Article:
Where is WTO?

Business Standard - - OPINION - T N NINAN

The head­lines shout “Trade war”. Week af­ter week, there are an­nounce­ments of new trade sanc­tions and higher tar­iffs. Re­tal­ia­tory ac­tion fol­lows. Global or­gan­i­sa­tions warn of an eco­nomic slow­down, but the fric­tion only es­ca­lates. Ques­tion: Where is the World Trade Or­ga­ni­za­tion (WTO) in the mid­dle of all this? Isn’t it sup­posed to set the rules for trade and deal with trade dis­putes?

The an­swer is that it is go­ing to get busy quite soon. China, In­dia and oth­ers have filed com­plaints against the US for im­pos­ing high tar­iffs on steel and alu­minium im­ports, cre­atively cit­ing na­tional se­cu­rity as the rea­son. Ad­ju­di­ca­tion starts af­ter a manda­tory 60-day wait­ing pe­riod. The US im­po­si­tion of tar­iffs un­der an­other part of its trade law may too be tested — for the first time. So while Pres­i­dent Don­ald Trump de­scribes the WTO as a “catas­tro­phe” and threat­ens to pull the US out of the or­gan­i­sa­tion, his trade ac­tions are de­signed to test and stretch, but not fall foul of, WTO rules. And to the ex­tent that the ac­tual steps taken so far are quite limited and well short of the blus­ter and rhetoric, WTO rules may yet pre­vent the break-out of a full-fledged trade war.

But the risks re­main, and the WTO’s lim­i­ta­tions are show­ing. Its in­abil­ity to bring suc­cess­ful clo­sure to the Doha Round of mul­ti­lat­eral trade ne­go­ti­a­tions, per­haps an in­di­ca­tion of the suc­cess of ear­lier rounds, points to the vir­tual end of one role: The free­ing of trade. Most of the ac­tion in re­cent years has been out­side the WTO’s mul­ti­lat­eral frame­work, in bi­lat­eral or pluri­lat­eral dis­cus­sions and agree­ments.

A sec­ond vi­tal WTO func­tion, the set­tling of trade dis­putes, is also in danger. Its ap­pel­late body for dis­putes may soon be­come non-op­er­a­tional. It has seven mem­bers, but three seats are va­cant be­cause the US has blocked fresh ap­point­ments. If the ex­ist­ing strength drops an­other notch to three mem­bers, it does not have the quo­rum to meet. That could be the kiss of death for dis­pute set­tle­ment.

In any case, dis­pute set­tle­ment takes years to do, dur­ing which non-com­pli­ant tar­iffs and re­tal­ia­tory ac­tion pre­vail. China has been gam­ing the sys­tem to im­pose tar­iffs that it knows will even­tu­ally be ruled out of court af­ter a cou­ple of years, but it gains from them in the in­terim. Be­sides, a coun­try that files a suc­cess­ful trade com­plaint only earns the right to im­pose pe­nal tar­iffs on the of­fend­ing coun­try. In a fast-mov­ing sce­nario where re­tal­ia­tory tar­iffs have al­ready been im­posed, dis­pute set­tle­ment as the WTO un­der­stands it loses mean­ing.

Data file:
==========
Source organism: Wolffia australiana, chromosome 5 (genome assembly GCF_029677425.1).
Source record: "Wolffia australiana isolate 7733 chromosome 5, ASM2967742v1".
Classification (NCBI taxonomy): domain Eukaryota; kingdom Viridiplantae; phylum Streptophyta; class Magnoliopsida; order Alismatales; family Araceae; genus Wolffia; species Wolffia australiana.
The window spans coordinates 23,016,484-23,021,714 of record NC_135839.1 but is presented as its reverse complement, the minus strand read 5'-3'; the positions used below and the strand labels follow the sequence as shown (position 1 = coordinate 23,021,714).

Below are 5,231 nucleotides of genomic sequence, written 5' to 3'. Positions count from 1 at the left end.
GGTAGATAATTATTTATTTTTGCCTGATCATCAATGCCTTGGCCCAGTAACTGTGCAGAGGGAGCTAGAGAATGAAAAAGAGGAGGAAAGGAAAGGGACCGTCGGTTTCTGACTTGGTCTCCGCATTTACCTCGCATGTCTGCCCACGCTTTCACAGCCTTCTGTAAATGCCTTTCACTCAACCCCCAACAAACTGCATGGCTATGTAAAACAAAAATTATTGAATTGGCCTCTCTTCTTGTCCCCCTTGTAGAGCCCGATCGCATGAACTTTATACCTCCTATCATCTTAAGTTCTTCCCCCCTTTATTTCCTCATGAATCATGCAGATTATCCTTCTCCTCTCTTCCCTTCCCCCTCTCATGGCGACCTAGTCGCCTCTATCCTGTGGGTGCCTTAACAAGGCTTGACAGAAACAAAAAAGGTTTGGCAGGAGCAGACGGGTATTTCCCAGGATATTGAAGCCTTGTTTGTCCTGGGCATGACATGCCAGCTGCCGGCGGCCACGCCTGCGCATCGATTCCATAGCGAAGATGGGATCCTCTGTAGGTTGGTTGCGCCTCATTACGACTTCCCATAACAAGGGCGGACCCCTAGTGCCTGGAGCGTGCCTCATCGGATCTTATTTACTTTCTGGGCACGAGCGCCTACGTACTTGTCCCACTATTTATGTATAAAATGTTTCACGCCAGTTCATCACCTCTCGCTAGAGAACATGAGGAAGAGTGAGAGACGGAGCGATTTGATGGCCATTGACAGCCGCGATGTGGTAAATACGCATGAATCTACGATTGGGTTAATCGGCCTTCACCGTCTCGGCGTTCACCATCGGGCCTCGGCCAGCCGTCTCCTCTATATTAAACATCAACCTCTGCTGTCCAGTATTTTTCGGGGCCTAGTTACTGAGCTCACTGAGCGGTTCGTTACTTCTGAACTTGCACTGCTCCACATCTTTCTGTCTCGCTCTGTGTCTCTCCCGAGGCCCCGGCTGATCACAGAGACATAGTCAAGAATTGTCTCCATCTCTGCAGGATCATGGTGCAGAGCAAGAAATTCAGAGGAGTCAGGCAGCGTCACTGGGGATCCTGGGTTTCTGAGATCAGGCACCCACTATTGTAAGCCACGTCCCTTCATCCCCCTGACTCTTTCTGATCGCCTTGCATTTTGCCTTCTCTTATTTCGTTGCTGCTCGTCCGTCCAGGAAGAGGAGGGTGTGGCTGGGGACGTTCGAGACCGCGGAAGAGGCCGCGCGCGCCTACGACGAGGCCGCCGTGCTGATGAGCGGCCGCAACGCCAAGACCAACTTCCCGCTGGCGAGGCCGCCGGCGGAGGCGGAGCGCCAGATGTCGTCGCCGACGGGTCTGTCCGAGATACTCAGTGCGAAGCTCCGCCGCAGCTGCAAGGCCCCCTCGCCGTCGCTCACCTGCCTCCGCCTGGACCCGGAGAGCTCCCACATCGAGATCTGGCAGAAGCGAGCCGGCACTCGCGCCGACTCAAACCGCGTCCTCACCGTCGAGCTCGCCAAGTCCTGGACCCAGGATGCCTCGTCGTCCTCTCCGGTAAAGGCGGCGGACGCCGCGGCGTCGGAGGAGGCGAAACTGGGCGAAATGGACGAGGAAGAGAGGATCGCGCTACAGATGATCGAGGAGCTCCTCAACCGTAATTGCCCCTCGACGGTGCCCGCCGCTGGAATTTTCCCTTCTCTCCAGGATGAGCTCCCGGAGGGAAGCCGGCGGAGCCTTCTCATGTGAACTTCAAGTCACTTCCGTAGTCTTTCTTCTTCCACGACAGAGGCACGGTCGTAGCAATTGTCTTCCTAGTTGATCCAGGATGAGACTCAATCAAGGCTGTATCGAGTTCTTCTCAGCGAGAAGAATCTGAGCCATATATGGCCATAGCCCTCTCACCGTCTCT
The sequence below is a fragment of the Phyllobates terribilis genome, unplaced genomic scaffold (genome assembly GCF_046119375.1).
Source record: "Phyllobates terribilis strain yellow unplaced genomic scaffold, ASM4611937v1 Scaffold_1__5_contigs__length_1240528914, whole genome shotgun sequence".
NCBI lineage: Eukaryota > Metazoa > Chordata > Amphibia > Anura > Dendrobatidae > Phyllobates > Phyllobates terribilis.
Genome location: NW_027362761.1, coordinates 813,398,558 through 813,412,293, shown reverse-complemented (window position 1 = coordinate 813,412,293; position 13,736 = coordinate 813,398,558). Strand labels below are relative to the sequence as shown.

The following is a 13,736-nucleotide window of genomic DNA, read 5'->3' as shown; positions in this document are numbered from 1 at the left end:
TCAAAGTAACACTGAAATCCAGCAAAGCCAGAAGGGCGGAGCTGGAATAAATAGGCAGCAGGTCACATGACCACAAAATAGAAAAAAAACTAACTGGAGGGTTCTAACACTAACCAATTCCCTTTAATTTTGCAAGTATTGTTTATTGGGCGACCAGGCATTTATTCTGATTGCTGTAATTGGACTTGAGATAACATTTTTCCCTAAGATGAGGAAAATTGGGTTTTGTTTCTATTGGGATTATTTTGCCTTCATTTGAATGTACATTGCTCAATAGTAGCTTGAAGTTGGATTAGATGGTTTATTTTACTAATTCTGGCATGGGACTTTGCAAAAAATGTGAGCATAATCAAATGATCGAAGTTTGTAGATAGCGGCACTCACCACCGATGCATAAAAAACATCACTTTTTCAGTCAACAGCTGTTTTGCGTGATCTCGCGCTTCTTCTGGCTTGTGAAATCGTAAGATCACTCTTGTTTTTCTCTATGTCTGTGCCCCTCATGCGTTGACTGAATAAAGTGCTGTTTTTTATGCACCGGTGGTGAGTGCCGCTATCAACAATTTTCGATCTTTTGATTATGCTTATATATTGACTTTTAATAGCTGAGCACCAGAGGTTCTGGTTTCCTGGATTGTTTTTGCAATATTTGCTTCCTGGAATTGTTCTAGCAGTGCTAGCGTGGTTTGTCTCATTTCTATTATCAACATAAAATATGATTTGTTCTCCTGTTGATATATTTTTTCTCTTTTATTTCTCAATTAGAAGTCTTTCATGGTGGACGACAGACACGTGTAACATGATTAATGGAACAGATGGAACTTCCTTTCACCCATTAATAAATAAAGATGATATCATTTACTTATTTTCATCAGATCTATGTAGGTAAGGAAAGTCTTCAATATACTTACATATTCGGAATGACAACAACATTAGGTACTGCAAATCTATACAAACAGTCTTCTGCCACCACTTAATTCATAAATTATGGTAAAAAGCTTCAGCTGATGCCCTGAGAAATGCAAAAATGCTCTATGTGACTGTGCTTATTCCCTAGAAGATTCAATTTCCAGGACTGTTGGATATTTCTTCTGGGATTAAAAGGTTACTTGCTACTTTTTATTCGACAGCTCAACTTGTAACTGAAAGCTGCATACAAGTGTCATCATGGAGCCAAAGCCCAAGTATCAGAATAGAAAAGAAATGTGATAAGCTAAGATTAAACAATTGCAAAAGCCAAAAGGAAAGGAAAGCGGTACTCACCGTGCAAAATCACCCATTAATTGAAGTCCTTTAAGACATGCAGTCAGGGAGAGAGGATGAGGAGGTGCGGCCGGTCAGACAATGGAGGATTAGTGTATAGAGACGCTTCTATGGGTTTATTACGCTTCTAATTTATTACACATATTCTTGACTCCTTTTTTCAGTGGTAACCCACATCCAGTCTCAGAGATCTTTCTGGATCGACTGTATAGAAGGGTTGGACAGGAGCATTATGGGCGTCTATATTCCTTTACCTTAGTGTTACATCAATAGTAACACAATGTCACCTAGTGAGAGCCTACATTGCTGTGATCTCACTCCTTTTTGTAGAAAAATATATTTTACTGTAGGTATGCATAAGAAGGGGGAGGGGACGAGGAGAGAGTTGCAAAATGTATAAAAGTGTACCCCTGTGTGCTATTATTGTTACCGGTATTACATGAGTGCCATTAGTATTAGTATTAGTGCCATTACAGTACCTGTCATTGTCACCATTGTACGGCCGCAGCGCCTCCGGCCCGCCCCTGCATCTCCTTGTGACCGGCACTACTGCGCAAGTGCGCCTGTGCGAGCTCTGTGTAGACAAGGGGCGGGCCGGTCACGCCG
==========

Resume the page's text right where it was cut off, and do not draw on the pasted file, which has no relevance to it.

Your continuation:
Mean­while, the US has im­posed uni­lat­eral trade and other sanc­tions on coun­tries like Rus­sia, North Korea and Iran, with knock-on ef­fects on any coun­tries that ig­nore the sanc­tions (hence In­dia’s dif­fi­culty in con­tin­u­ing to buy oil from Iran, or mis­siles from Rus­sia). There is no in­ter­na­tional sanc­tion for such ac­tion, but it is ef­fec­tive none­the­less. In all of this, the US is sim­ply ex­ploit­ing its unique clout.

And yet, as with the skewed fund­ing of the North At­lantic Treaty Or­ga­ni­za­tion (Nato), Mr Trump has a point. The WTO does have lim­i­ta­tions. Chi­nese mer­can­til­ism (apart from cur­rency ma­nip­u­la­tion) has gone on for years, even as un­fair trade prac­tices have flour­ished (in­clud­ing by the US when it comes to agri­cul­tural sub­si­dies). What neu­tralises the WTO in such sit­u­a­tions is that it can­not act on its own; it has to wait for mem­ber-na­tions to take the ini­tia­tive.

The time may have come for a whole­sale re­view, but in­ter­na­tional in­sti­tu­tions in all fields op­er­ate on the as­sump­tion that the big boys are on the same page and will play by the rules. That is no longer the case. Can you leave out the big boys and ev­ery­one else get back to the rules, on the lines of Ja­pan’s push for a Trans-Pa­cific Part­ner­ship with­out the US? It won’t work be­cause deals with­out the two big­gest trad­ing na­tions have lit­tle mean­ing. The eas­ier (or less dif­fi­cult) op­tion would be to re­form the WTO, and take on board some of Mr Trump’s com­plaints.

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